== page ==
VOX POP: World Cup Fever - With absenteeism set to rise dramatically during the World Cup, how should companies ensure their staff stay at work?

GRAHAM POVEY, managing director, Capital Incentives

The only way to keep your football crazy staff motivated is to allow them to see the big games. I'd love to be able to screen the England games live in the office, but unfortunately, we don't have the space. An alternative is to offer flexible hours over the event. As most matches have early morning kick offs, if staff come in later and work later everyone wins - and of course, if England win, the atmosphere in the office that day will be highly motivational.

JOHN SYLVESTER, director-motivation, P&MM

Hide the whip and embrace it whole-heartedly. The World Cup offers a fantastic opportunity for both growing customer loyalty and staff motivation. Get a big screen in for England versus Nigeria and organise a breakfast bash for clients and staff. For the Argentina game make it a lunchtime to remember, run an office sweep-stake, then bask in the increased motivation.

So, harness the positive, rather than court sickies and the resulting negativity.

JONATHAN GRAY, co-founder, Ovation Incentives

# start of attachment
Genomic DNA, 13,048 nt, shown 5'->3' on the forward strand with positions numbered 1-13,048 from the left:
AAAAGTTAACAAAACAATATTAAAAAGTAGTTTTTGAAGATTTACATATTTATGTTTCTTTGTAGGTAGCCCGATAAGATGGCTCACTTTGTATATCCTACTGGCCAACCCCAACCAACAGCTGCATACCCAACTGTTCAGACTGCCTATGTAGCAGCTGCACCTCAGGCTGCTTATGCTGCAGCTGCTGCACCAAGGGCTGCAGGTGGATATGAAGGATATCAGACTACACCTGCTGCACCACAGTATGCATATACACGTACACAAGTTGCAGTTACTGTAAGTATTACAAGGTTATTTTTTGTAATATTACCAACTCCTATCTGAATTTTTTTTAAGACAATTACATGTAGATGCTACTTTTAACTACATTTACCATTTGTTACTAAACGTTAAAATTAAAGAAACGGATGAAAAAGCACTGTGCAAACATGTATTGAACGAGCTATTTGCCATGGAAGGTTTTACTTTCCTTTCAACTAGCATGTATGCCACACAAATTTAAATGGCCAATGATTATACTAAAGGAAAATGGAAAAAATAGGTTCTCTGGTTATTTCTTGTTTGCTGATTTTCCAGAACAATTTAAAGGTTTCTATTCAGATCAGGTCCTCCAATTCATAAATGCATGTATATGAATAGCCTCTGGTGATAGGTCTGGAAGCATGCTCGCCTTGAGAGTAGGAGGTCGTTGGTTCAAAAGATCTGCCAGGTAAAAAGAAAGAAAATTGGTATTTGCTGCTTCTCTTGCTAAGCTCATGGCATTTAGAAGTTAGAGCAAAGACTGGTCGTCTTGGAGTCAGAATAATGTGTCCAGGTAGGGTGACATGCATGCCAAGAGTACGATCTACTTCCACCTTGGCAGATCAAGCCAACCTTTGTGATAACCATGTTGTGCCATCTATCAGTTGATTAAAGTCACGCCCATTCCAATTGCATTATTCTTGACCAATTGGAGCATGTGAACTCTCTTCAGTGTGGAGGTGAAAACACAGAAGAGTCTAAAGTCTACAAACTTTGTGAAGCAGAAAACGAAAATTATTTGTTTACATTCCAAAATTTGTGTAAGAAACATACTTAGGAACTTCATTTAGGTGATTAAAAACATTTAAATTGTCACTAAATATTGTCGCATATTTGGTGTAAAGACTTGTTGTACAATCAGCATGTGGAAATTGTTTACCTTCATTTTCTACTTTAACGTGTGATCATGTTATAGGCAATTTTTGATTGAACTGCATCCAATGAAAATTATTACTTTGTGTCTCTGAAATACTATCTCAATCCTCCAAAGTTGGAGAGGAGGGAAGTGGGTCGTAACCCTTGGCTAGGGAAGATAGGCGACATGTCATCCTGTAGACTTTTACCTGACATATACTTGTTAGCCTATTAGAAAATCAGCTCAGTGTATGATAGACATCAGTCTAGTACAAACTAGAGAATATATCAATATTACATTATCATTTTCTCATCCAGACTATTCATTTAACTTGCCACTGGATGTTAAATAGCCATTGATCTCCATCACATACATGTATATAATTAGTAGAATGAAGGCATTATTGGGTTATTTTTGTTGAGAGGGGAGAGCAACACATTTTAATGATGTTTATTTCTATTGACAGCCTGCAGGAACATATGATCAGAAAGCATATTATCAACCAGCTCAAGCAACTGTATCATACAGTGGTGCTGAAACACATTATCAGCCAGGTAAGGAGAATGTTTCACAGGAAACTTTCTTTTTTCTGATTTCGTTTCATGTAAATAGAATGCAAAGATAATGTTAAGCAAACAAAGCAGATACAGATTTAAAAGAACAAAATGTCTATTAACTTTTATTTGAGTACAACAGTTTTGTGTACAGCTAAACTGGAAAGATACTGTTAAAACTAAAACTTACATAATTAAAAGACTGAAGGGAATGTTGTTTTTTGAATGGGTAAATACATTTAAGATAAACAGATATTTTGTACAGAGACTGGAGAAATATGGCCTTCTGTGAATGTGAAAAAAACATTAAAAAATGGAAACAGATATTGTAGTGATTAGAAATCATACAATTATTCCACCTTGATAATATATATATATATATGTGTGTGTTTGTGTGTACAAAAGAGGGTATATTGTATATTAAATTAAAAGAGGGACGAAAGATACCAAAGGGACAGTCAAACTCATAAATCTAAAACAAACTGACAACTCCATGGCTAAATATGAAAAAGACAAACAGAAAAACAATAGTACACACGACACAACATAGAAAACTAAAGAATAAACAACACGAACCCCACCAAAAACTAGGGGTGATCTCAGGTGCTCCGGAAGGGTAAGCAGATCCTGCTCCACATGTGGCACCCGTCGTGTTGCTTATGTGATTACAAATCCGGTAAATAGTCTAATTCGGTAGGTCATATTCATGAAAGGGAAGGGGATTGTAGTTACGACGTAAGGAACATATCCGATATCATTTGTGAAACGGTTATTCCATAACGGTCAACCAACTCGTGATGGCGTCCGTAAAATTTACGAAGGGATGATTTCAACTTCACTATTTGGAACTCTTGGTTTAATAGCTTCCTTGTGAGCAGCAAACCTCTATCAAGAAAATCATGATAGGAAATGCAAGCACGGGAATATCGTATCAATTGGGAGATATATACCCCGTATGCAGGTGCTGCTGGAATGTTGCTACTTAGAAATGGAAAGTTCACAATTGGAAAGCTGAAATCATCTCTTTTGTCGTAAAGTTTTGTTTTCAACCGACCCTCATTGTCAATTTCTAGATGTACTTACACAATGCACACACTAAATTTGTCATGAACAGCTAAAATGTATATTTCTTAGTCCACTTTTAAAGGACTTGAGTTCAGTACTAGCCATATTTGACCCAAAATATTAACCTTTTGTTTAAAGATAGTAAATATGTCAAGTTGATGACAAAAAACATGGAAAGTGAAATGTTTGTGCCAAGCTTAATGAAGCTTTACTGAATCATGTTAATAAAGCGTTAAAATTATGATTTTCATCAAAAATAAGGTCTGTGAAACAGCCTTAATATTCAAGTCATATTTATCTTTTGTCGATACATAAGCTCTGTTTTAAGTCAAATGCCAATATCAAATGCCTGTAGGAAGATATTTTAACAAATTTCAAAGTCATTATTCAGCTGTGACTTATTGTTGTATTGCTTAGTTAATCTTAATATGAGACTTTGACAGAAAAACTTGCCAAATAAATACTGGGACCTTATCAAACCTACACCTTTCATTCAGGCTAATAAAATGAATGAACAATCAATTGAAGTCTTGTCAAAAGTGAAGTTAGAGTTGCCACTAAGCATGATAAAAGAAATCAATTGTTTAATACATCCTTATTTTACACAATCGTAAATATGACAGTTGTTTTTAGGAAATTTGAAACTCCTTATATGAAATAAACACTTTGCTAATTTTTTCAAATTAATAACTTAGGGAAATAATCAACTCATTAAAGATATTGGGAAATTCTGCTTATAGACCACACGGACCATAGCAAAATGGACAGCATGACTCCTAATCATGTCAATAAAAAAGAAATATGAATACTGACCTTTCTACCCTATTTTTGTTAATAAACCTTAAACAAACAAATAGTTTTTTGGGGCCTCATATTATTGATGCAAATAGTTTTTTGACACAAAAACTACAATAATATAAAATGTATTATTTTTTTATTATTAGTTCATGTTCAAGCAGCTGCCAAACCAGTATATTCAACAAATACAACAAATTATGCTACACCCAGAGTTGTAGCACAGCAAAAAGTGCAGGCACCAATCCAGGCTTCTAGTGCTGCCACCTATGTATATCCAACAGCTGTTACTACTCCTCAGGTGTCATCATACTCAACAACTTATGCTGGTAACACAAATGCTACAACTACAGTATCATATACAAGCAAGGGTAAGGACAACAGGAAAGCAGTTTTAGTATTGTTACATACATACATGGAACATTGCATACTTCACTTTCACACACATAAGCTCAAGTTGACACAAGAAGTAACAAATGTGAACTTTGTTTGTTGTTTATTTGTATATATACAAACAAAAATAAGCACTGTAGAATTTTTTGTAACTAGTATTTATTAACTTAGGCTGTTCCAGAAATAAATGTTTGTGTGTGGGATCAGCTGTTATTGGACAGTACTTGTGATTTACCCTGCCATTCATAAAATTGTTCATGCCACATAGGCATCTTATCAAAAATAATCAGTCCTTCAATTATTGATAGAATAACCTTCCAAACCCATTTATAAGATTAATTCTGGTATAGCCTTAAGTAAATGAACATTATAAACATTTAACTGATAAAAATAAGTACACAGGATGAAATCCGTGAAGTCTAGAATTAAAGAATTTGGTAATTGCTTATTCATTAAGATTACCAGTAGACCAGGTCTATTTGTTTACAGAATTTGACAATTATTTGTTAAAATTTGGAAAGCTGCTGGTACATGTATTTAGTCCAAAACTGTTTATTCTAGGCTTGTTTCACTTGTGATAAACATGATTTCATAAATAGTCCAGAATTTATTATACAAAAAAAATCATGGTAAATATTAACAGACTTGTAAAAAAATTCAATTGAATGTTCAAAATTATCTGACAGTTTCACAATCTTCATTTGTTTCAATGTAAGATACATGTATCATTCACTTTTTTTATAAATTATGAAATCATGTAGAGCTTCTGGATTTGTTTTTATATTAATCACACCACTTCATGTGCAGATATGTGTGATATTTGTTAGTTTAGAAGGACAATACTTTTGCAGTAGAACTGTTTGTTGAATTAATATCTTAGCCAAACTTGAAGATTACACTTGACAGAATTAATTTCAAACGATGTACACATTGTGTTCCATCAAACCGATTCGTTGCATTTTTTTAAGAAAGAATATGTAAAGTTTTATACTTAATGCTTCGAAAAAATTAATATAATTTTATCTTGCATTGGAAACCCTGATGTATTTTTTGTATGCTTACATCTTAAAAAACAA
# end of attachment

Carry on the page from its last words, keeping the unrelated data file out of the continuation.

The message to employers is clear - roll with it - 4 billion fans can't be subdued. Get the TV into the office - divert the phones and throw a party. For the two early England games put on a breakfast buffet for one and a lunch for the other. It's better to take a few hours off than lose the whole day due to absenteeism. Put together an attendance incentive scheme for June - motivate everyone with £50 of gift vouchers if they don't miss a day during the month.

STEPHEN HUMPHREYS, managing director, Projectlink

The World Cup should be seen as an opportunity to increase productivity by running football-themed incentive programmes. Using the group and knockout stages of the competition or a fantasy league with departments competing against each other based on attendance and productivity is a great incentive opportunity. Watching televised games in the workplace then becomes part of the management/employee productivity drive rather than an illicit act.


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